Braidpool is a peer to peer bitcoin mining pool that aims to:
- Lower variance for independent miners, even when large miners join the pool.
- Miners build their own blocks, just like in p2pool.
- Payouts require a constant size blockspace, independent of the number of miners on the pool.
- Provide building blocks for enabling a futures market of hash rates.
In this post we describe a futures contracts between miners and market makers that is enforced by the bitcoin blockchain. Miner and market agree on a Exahash to BTC price on a fixed date (expiry date). On the expiry date, the miner and the market maker execute an atomic trade to exchange the hashrate (and any payouts earned) for BTC.
This post provides a technical summary of how Braidpool works. There are three main components to braidpool 1) a DAG of shares to track work done by miners and calculate rewards, 2) one-way payment channels for payments with fixed blockspace requirements and 3) Single Use Seals to trade miner shares on an open market. The detailed proposal can be found here.
Providing futures contracts for hashrate has proven to be a challenge in the current mining ecosystem. Hashrate tokens by Blockstream, poolin and binance are some of the early attempts to provide financial contracts for miners. The problem with these contracts is that they are opaque and can only be traded OTC - often times only useful for the pool participants. In this post we provide an alternative to such closed systems. We utilise the shares broadcast on braidpool’s P2P network to enable miners to prove they generated those shares. We describe how single use seals can be used to trade these shares in an open market.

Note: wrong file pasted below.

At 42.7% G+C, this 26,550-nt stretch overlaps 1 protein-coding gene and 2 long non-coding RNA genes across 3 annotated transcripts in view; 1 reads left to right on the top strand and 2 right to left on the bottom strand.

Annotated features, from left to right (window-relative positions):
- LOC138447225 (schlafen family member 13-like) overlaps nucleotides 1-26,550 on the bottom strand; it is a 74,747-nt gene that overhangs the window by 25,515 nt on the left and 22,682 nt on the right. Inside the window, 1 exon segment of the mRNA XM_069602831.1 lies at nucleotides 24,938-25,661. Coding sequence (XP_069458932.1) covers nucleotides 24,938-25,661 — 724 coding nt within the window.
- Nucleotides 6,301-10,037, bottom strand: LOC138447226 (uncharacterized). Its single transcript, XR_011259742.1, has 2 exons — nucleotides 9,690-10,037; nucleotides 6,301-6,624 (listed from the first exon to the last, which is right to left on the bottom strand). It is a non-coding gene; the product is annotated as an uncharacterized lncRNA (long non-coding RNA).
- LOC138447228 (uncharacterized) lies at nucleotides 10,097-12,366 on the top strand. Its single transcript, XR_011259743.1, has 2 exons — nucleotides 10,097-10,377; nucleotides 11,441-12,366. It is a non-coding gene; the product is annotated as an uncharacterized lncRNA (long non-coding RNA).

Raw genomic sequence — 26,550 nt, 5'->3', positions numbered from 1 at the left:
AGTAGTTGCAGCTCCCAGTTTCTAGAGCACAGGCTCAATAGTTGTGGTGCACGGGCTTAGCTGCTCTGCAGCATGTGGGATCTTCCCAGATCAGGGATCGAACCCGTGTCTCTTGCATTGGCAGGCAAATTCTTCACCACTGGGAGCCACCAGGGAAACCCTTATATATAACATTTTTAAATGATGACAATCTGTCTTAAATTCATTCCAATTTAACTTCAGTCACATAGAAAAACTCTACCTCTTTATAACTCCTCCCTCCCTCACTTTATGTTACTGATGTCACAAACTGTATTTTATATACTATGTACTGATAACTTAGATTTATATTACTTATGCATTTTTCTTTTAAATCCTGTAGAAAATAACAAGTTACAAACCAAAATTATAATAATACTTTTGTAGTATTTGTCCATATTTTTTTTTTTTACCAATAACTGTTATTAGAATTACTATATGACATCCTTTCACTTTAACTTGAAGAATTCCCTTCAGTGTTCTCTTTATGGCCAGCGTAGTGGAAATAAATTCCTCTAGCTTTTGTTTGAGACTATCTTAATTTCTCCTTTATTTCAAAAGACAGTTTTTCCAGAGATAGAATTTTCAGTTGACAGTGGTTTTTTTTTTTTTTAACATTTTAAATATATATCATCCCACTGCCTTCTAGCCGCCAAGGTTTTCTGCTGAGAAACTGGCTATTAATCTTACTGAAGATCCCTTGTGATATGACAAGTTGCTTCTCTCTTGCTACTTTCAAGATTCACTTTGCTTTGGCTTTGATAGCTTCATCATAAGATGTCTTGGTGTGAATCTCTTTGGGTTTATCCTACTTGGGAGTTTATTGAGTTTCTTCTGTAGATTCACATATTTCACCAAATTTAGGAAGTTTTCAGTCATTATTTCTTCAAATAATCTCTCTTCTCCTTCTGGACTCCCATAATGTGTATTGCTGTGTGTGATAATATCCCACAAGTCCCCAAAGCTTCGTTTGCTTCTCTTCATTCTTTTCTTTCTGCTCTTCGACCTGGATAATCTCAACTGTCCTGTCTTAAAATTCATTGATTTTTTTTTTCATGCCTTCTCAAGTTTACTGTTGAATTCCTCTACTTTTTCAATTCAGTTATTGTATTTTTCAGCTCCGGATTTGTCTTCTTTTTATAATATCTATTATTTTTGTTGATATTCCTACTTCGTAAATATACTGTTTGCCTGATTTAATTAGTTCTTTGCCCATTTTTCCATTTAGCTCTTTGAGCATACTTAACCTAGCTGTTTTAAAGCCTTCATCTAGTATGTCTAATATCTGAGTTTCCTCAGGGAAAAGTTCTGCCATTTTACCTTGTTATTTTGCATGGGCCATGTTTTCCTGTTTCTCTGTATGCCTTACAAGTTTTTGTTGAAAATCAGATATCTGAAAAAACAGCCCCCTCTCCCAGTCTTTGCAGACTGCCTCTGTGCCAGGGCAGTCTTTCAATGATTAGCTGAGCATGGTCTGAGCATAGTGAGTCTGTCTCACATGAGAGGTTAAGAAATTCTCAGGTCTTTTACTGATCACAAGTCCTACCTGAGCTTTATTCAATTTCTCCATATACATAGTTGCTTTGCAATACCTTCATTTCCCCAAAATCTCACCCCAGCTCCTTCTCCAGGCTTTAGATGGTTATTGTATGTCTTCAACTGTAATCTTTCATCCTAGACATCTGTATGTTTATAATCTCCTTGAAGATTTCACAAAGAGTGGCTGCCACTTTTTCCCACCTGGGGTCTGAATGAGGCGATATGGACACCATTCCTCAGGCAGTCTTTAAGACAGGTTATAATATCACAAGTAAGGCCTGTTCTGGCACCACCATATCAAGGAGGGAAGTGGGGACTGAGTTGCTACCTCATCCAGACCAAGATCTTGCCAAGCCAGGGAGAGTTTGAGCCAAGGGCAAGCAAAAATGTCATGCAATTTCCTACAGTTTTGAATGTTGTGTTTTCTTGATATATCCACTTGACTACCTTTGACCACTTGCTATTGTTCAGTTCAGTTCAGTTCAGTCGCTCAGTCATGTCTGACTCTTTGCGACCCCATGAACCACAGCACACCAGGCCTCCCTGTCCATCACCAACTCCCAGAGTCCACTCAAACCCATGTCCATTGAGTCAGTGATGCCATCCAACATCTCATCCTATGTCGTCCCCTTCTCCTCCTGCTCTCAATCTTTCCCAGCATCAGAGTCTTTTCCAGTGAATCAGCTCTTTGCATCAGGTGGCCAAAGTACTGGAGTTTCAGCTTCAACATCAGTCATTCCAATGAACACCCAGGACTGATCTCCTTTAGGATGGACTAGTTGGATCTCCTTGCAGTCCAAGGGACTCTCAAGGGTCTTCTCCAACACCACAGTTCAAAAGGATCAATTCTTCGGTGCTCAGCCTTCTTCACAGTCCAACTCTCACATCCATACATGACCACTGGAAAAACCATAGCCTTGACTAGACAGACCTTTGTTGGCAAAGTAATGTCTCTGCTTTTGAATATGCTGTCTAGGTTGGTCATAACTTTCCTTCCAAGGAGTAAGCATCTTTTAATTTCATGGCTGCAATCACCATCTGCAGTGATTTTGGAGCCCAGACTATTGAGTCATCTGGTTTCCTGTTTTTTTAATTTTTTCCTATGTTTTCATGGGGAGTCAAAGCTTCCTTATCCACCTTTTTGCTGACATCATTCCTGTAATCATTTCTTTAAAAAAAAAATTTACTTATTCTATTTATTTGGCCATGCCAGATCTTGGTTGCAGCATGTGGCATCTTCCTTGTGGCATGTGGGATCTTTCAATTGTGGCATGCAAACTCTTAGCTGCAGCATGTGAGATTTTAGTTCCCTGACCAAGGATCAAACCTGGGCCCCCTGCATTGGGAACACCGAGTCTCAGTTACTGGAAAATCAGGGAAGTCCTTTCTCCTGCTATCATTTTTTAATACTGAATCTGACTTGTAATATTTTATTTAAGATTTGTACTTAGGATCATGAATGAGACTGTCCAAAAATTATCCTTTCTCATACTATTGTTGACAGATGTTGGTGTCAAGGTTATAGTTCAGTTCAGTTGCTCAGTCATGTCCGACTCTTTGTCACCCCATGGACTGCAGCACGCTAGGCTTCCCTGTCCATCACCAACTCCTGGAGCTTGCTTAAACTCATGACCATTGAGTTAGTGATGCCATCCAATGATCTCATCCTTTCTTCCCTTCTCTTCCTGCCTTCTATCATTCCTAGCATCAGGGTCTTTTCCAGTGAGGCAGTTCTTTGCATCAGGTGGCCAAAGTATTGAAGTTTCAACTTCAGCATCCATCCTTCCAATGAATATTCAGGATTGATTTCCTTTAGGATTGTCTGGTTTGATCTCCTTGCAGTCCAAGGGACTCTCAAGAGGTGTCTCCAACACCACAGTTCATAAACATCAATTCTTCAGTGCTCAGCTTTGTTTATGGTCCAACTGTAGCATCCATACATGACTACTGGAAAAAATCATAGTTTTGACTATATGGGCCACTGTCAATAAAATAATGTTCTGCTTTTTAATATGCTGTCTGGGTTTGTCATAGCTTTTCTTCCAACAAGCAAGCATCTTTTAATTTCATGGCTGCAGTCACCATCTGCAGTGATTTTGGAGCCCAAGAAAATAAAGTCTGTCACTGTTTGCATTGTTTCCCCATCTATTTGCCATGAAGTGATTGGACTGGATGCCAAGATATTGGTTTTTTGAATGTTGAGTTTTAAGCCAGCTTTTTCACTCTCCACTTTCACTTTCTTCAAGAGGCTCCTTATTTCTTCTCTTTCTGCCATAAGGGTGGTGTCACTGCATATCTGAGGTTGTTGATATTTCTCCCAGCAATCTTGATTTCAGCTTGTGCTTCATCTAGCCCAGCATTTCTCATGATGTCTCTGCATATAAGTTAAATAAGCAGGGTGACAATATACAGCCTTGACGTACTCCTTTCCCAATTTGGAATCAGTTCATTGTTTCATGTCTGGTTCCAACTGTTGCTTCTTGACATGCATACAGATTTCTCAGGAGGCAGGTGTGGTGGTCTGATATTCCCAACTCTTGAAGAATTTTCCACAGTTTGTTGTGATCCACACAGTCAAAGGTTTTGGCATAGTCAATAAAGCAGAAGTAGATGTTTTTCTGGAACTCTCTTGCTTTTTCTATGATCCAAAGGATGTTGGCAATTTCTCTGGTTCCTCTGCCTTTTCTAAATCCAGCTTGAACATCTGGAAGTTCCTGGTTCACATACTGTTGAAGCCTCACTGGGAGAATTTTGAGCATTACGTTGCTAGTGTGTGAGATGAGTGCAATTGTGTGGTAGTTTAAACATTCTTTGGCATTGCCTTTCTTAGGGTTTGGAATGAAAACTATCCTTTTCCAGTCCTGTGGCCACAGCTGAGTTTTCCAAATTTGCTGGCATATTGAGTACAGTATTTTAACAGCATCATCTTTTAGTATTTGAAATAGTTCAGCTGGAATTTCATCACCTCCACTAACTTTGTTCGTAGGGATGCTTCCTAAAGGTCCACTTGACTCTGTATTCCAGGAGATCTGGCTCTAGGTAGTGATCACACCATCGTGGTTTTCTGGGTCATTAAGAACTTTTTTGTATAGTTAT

Just like P2Pool, Braidpool uses peer to peer communication between miners to track PoW shares. The question then is, can we extend P2Pool to achieve the goals of Braidpool? In this post we present how Braidpool is different from P2Pool and why Braidpool is not building on the P2Pool codebase.
Current mining pools can be forced into censoring transactions and their opaque accounting limits their use for building financial tools that can help miners manage their business risks. This post briefly discusses the limitations of centralised mining pools and provides motivation to build Braidpool.